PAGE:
Recruitment is probably one of the most difficult jobs when it comes to “closing the deal”. It’s not about the size of the deal; how great your offer is; or even how attractive the company you represent is. When it comes to recruitment, we’re dealing with a product (i.e. candidates) that can essentially say no to being ‘sold’.
While we cannot force our candidates to take an offer, if we manage the process carefully, we can predict the likelihood of them accepting or declining one.
“What’s the point of predicting if they were going to decline the offer anyway?” some may question. While some of the advantages of knowing earlier are obvious, some are not.
If you know early enough, you have sufficient time to come up with a backup plan like restarting your search or speaking to other prospects to spark their interests.
Influence the process
Sure – it may not work out but at least it’s worth a conversation. You don’t want to wait until the offer is on the table and have that narrow conversation. You can open up more opportunities, know the concerns of the candidates, and maybe even raise these concerns to your clients to perhaps get a more suitable role or offer. Communication is key.
Advise your client
it’s equally as painful to the client when an offer is rejected. If you know early enough, you can ease that pain for your clients. They will love you for it and always remember how consultative you were.
So what are some of the ways you can tell if a candidate is likely to reject your offer?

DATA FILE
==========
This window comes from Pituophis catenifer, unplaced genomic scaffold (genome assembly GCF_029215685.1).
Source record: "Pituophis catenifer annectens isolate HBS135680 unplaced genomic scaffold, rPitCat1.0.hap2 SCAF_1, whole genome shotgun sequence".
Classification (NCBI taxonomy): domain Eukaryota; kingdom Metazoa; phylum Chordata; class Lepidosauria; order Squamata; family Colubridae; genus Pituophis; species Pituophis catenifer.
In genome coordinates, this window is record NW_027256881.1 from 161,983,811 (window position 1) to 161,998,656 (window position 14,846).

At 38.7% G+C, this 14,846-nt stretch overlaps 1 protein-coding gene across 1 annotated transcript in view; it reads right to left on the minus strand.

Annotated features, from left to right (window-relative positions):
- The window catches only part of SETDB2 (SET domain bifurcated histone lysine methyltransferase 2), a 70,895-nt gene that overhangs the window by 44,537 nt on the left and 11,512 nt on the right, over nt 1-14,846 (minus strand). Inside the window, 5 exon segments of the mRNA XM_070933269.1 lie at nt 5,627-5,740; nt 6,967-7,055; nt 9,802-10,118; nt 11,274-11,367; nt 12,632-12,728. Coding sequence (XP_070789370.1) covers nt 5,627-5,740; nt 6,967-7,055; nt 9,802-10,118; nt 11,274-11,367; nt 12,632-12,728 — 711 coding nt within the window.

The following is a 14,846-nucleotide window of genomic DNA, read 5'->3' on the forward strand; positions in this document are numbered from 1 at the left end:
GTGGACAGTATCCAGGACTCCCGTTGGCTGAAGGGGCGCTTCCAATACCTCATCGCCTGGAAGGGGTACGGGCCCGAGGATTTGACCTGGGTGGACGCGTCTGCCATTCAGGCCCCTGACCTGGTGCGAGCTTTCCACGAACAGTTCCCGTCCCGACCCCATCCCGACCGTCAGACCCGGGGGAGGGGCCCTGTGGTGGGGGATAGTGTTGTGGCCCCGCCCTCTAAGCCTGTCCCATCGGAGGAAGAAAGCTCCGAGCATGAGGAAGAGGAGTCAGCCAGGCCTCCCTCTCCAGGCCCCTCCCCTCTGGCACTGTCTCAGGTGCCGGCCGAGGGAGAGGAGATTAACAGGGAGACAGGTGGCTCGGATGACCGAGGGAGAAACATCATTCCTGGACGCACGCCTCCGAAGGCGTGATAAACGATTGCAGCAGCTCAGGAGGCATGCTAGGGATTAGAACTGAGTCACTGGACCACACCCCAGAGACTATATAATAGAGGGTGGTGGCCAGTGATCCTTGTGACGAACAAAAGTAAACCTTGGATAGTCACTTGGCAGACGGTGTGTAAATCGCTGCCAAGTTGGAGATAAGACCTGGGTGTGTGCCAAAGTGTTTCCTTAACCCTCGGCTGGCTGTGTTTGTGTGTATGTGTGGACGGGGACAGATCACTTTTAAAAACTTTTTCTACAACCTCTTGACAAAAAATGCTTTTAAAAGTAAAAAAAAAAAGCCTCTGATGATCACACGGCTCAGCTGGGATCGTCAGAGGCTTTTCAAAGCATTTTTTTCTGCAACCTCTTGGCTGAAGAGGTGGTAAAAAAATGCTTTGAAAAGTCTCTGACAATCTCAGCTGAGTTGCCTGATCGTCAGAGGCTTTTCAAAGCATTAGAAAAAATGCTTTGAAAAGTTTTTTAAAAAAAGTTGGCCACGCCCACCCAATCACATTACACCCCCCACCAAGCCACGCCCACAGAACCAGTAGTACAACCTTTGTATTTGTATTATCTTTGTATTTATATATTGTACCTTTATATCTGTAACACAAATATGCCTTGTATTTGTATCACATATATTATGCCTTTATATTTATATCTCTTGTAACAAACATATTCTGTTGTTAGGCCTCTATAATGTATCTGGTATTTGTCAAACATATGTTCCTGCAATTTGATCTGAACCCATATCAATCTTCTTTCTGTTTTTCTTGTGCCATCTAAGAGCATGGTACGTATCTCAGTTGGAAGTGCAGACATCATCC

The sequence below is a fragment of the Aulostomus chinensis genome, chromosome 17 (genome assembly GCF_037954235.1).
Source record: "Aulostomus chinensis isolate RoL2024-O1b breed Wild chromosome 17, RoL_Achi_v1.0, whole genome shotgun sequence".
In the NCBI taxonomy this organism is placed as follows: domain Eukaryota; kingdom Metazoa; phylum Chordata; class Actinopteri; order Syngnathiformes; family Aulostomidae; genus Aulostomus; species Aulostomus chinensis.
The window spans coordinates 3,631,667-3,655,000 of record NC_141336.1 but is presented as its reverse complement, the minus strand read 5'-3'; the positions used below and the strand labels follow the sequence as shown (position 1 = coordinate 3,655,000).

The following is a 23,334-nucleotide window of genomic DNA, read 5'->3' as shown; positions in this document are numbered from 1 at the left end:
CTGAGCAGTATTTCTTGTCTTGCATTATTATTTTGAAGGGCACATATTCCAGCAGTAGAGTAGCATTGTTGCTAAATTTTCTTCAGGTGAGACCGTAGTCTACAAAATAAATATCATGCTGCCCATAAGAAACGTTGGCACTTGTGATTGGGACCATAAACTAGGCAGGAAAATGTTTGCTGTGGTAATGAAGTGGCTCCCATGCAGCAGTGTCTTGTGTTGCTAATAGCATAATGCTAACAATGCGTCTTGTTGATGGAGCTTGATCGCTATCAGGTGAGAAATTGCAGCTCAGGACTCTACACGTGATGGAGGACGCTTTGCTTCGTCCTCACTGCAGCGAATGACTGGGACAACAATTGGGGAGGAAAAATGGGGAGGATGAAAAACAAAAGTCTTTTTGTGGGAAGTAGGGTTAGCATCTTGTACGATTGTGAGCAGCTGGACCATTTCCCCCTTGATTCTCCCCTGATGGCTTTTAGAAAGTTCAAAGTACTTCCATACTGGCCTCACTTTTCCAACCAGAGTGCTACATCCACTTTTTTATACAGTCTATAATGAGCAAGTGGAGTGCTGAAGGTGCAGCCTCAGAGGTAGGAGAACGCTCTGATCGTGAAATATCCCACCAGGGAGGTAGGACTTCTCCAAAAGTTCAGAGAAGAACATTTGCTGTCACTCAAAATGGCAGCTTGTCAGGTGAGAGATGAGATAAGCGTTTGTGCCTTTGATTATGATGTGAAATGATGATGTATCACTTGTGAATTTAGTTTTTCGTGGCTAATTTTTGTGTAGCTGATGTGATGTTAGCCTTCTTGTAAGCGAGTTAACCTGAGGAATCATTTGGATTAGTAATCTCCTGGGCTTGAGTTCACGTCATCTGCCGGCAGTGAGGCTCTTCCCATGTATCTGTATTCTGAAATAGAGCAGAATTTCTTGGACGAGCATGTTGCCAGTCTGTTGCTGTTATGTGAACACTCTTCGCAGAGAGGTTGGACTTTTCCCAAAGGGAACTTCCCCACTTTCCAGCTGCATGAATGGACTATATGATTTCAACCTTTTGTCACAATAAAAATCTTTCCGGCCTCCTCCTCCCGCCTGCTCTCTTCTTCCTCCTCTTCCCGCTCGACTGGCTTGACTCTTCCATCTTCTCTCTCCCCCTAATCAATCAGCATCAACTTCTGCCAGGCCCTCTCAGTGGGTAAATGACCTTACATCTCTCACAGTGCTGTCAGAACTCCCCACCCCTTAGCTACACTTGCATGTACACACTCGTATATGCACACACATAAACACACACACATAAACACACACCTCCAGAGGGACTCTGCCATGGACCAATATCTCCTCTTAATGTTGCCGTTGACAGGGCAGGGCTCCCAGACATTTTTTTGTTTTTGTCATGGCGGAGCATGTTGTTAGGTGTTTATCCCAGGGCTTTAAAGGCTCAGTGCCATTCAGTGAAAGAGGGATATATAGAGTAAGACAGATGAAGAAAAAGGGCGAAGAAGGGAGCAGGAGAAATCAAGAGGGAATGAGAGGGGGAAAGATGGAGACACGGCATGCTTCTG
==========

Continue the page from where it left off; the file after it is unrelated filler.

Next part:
Ask the candidate
obviously enough – ask directly.
“what would you do if your company tries to retain you?”
“Are you sure about moving?”
You may not want to hear the hurtful truth but this is the most direct way you can know what they are thinking.
Are there any other roles that are being considered
if you can find out how many other roles they are interviewing for at the moment, you can objectively compare the different jobs. Remember to be IMPARTIAL about this, you may or may not have the best job or company, and what’s best to you may not be the best for the candidate.
How’s the relationship between the candidate and their team
during your conversations, you can get a feel for the chemistry within the candidate’s current team. They may even have had a recent conversation about a promotion that you should know about.
What they like and dislike?
Ask each time after an interview, what they liked and didn’t like about the meeting. Confirm with them to see if they are still keen on proceeding in the process. If they don’t want to proceed, don’t force them to. It’s most important to get an honest view of where they stand rather than being pushy.
any other useful ways you use to early-detect rejections? email me and share; I’ll make sure you get featured in the next blog: firstname.lastname@example.org
1,613 total views